A British citizen blogged about a Tanzanian media magnate involved in throwing her and her husband off their Tanzanian farm. He sued for libel in a British court. Dominic Burbidge explains.
Charles Taylor asks what motivates practices of exclusion on the basis of religious identity and expression. Dominic Burbidge reports.
The Nigerian government is rumoured to have sealed a $40m dollar contract for internet surveillance technology. There is no clear justification for this “secret” deal, and no assurance that the technology would be used fairly, given Nigeria’s lack of established rights for citizen privacy. By Nwachukwu Egbunike and Dominic Burbidge.
A university librarian faced a lawsuit over a critical blog post about the publishing house Edwin Mellen Press but online solidarity won out. By Dominic Burbidge.
The Russian parliament’s vote in support of a declaration against acts offending religious sentiments is symptomatic of worrying trends, write Olga Shvarova and Dominic Burbidge.
In 2006 the Kenyan police violently raided the offices and printing press of the Standard Group media organisation. What was the government afraid of seeing reported? Dominic Burbidge explores a revealing case.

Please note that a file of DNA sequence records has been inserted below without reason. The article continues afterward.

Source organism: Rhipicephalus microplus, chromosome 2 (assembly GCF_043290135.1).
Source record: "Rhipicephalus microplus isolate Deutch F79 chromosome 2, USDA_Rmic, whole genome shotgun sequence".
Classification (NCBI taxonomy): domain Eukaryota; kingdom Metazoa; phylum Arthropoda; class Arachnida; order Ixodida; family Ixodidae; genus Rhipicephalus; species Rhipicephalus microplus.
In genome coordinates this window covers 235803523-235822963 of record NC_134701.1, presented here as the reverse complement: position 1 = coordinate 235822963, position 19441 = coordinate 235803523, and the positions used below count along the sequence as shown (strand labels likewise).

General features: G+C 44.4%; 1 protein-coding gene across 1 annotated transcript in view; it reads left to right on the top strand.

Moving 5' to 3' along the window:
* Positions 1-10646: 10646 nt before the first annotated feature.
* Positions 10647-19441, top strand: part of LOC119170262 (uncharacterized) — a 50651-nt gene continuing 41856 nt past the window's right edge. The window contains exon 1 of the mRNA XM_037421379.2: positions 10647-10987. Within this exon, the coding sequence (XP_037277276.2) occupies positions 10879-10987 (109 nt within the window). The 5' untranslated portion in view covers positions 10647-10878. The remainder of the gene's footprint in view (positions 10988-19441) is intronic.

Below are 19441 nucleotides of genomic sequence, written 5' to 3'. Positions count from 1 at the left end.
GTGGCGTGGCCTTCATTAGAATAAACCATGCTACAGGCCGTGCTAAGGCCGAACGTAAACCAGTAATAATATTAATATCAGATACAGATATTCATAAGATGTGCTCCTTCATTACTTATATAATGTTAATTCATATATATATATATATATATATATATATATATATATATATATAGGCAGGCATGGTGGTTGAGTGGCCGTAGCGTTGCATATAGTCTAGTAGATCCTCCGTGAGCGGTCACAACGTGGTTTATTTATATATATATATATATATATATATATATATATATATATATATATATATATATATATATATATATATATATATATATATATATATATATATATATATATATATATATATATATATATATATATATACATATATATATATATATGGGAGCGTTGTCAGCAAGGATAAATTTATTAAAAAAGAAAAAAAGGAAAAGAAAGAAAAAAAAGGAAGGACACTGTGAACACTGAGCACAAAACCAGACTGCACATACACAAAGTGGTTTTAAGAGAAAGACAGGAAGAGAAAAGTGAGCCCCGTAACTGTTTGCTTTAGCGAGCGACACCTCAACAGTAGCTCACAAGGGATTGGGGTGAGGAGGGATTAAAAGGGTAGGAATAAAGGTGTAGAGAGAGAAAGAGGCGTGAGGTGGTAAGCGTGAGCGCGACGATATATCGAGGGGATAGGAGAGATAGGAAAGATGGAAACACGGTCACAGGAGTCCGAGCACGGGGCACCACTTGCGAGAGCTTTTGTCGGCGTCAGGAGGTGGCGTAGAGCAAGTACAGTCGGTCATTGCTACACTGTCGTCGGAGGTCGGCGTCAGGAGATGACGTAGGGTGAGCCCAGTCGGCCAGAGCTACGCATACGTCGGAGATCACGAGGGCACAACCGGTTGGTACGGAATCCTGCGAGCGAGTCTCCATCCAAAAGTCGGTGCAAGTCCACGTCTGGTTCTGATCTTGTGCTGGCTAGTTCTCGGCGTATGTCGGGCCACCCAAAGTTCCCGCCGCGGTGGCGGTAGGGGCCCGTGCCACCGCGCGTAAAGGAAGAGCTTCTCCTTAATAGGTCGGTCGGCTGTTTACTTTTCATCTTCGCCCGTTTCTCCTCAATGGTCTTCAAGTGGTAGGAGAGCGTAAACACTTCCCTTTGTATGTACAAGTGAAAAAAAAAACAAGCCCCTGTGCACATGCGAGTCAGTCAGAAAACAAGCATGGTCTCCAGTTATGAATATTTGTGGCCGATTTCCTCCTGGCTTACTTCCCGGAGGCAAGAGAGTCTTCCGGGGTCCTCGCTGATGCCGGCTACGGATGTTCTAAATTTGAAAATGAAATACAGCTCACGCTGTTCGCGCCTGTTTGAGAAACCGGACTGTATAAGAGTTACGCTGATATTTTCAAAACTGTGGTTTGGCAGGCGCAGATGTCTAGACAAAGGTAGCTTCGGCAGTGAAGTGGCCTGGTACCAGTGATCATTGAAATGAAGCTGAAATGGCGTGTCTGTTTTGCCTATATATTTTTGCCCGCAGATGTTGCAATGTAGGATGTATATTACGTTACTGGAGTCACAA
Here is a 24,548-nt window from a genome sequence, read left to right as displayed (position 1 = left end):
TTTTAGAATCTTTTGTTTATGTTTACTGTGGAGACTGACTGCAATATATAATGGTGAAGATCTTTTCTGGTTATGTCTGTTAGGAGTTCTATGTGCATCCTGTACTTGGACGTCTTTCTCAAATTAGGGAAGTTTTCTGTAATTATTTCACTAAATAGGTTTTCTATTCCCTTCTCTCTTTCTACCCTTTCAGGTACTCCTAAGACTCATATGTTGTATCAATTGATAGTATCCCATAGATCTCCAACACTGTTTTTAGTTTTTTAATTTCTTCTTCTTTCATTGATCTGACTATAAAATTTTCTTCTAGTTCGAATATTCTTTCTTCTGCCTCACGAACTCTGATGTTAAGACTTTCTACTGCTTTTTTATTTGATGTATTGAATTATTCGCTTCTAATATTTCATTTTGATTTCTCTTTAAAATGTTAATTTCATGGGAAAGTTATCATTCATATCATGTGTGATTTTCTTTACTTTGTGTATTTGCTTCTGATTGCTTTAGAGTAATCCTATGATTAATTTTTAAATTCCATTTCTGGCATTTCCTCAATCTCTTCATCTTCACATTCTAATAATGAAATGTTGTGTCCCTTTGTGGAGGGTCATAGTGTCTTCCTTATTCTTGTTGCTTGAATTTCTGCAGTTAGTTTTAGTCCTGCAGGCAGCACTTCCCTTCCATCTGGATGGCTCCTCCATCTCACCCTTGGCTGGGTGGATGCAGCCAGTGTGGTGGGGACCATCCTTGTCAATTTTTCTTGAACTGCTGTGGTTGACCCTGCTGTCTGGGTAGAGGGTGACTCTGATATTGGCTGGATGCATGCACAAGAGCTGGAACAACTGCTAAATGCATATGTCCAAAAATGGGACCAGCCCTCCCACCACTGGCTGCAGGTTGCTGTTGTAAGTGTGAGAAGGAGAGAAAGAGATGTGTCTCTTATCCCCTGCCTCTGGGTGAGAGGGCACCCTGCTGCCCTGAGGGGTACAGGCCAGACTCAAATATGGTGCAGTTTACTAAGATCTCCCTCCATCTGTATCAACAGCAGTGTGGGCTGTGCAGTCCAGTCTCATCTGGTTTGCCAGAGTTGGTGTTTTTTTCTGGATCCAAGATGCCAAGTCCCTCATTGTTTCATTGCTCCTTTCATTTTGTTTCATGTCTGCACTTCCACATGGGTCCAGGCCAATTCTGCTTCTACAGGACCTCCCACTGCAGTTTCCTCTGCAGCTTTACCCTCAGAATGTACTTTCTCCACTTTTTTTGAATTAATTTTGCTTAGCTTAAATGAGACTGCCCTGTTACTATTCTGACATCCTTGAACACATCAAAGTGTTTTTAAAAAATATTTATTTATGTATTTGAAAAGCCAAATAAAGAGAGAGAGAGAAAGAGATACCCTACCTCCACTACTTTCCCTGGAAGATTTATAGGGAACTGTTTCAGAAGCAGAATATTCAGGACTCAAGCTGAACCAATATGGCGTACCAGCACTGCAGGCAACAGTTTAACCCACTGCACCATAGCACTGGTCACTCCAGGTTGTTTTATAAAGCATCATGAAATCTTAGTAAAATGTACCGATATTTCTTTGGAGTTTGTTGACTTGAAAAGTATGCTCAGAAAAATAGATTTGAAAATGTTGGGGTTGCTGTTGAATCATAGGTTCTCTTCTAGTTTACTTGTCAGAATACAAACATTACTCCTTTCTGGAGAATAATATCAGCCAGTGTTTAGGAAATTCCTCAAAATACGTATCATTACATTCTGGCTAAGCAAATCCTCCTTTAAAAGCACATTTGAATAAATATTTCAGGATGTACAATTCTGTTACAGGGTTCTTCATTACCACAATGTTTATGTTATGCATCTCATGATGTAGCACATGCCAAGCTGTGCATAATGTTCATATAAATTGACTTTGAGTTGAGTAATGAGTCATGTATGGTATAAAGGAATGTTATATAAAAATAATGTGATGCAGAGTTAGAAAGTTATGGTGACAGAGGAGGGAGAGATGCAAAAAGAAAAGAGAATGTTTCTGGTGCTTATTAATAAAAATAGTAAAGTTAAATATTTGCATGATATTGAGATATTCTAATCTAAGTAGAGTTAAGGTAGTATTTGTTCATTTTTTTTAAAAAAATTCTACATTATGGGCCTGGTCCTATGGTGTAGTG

Islam, Christianity and Judaism are often accused of wanting to restrict free speech. Dominic Burbidge suggests a radically different perspective, from inside the thought-system of the Abrahamic faiths.
The world of academic publishing stands at a crossroads with public institutions demanding open access to publicly funded research. Dominic Burbidge explores the difficulties that stand in the way.
Literacy is the fundamental building block for any society of free speech, evidenced not just in grand statistics but in the lives of those most in need. Dominic Burbidge reports.
Dominic Burbidge discusses how Ushahidi’s transformative crowdsourcing techniques have alleviated crises in Kenya and beyond.
If a decade of stalled attempts to enact Zambia’s Freedom of Information bill seems comical, there is underlying tragedy in how politicians have fallen short of their free speech rhetoric, writes Dominic Burbidge.
Dominic Burbidge explores the corrupt links between political elites and mainstream media that suffocate genuine democratic debate in Africa.